It is the dog that has come to symbolize Britain’s fighting spirit and pragmatic attitude. But a Norwegian court ruled on Monday that the breeding of British bulldogs should be illegal in the country, effectively banning the historic breed.
In a landmark ruling, the Oslo District Court ruled that breeding the dog violated the country’s animal welfare law, effectively banning the dog from the country.
“It’s first and foremost a victory for our dogs,” said Åshild Roaldset, the veterinarian who runs Animal Protection Norway, the animal rights group that took the case to court.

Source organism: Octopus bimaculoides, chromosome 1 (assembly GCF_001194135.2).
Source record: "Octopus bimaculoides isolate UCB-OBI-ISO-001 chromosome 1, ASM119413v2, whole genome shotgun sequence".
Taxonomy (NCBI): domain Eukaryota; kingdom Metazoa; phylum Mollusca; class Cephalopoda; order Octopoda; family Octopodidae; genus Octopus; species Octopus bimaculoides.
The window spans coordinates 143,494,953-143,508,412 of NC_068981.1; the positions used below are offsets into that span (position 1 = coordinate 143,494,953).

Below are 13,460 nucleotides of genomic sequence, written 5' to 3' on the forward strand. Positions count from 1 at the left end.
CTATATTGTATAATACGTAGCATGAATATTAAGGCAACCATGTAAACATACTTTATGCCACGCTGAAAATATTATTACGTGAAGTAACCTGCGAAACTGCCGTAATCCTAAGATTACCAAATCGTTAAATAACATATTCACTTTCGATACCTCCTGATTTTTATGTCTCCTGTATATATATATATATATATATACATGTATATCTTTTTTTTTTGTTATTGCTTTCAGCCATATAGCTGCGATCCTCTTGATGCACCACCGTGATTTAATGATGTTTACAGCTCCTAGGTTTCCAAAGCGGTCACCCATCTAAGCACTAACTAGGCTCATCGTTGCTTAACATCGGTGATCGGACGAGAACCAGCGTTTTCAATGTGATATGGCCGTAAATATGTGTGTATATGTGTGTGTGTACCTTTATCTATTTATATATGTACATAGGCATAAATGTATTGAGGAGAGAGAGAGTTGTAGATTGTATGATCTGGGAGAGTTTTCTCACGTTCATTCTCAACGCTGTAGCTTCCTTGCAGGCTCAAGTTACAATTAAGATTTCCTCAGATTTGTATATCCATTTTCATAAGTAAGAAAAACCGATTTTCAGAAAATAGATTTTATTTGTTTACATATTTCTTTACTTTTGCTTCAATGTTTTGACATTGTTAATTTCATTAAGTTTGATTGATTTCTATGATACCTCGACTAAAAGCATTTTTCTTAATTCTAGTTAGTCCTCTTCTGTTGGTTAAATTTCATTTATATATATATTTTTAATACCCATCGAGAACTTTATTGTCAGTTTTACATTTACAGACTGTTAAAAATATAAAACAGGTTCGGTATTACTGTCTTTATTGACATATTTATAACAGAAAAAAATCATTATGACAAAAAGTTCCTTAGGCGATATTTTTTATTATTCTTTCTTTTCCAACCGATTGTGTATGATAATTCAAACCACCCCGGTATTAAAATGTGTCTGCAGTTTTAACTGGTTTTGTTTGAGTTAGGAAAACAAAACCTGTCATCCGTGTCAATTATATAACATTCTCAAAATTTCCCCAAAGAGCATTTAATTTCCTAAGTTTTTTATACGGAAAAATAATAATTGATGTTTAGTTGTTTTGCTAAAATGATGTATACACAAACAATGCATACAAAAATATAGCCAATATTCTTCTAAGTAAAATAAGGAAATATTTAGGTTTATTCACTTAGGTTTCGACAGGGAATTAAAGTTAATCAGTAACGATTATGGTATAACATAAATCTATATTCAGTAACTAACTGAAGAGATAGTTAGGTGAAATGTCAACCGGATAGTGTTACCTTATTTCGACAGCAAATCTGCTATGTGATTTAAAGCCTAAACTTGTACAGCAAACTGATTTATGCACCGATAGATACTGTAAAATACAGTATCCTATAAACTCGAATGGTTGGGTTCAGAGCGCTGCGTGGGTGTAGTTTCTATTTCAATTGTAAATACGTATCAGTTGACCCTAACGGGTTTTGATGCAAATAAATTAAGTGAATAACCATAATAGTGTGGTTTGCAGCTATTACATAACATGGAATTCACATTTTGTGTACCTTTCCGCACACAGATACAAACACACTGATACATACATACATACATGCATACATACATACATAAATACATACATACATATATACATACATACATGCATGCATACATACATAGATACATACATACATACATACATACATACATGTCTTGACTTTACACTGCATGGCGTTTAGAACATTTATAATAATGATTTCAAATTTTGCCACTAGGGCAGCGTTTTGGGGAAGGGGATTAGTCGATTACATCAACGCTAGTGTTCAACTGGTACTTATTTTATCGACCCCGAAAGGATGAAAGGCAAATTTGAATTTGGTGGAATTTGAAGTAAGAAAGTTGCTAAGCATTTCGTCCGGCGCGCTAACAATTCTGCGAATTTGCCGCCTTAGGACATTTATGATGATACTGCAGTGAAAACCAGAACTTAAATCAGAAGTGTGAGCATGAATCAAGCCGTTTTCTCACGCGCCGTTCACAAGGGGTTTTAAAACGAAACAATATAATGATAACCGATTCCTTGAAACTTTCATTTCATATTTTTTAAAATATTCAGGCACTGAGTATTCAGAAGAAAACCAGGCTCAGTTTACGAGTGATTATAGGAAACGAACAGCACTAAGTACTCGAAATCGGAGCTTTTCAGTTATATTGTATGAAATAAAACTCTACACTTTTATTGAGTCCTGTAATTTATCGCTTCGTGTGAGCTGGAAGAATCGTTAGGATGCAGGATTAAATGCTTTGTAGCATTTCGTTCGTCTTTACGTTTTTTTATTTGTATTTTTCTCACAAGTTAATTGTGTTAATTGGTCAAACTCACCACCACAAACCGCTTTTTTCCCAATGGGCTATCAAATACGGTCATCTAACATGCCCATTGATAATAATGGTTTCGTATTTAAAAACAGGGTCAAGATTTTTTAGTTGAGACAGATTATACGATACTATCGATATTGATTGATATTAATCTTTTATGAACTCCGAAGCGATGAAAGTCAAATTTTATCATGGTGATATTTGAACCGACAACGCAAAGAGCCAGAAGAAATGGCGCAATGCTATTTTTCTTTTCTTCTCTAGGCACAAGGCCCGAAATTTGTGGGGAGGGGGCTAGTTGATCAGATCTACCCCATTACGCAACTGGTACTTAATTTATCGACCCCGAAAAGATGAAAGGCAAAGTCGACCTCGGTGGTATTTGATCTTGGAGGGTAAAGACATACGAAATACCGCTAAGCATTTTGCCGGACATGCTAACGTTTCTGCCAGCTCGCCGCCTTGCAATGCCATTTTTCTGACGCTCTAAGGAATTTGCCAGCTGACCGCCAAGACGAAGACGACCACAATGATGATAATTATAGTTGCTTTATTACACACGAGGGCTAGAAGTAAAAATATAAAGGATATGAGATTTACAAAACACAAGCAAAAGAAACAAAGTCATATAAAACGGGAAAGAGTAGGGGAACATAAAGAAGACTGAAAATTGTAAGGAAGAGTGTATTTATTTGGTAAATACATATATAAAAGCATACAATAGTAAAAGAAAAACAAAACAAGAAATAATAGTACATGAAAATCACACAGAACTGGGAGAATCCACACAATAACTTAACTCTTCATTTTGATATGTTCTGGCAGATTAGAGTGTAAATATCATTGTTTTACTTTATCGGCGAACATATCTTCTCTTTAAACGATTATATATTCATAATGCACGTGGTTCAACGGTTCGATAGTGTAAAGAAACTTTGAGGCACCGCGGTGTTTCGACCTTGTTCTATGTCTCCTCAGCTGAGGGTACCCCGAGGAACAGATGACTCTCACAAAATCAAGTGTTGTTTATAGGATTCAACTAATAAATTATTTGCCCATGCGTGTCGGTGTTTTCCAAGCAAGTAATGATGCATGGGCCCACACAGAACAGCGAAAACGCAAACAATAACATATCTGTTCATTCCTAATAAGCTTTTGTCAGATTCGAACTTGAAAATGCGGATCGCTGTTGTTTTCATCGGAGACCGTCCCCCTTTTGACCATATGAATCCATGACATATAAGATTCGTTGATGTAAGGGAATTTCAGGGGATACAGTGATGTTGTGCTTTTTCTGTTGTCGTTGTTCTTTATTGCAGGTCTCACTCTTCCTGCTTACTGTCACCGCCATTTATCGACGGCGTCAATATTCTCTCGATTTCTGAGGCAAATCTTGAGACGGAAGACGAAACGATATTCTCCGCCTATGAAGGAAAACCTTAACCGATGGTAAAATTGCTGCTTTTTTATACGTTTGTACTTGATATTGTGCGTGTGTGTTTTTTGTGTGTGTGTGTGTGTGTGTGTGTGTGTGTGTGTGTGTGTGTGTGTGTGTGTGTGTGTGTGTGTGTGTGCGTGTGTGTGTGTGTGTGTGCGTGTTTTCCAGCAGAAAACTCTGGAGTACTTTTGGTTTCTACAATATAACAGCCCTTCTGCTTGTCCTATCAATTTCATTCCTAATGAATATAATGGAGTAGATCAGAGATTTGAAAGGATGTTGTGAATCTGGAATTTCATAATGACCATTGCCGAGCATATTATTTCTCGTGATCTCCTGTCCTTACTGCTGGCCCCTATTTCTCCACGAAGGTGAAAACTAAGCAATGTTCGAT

“It’s a landmark verdict that’s garnering international attention. Man-made bulldog health problems have been known since the turn of the 20th century. But dogs have a right to be raised healthy.”
The group’s legal team successfully argued for a ban on the breeding of both British Bulldogs and Cavalier King Charles Spaniels, arguing that the history of selective breeding meant that there are currently no animal in Norway that could be classified as “healthy” and therefore ethically used for breeding.
Due to their short, broad skulls and short muzzles, British Bulldogs are prone to brachycephalic airway obstruction syndrome and a range of other health issues.
The Cavalier King Charles Spaniel, meanwhile, suffers from heart defects, headaches, and eye and joint problems.
The popularity of flat-faced dogs has grown in recent years, with the Kennel Club reporting a 2,747% increase in ownership over the past 17 years. Often, owners do not realize that their animals are suffering.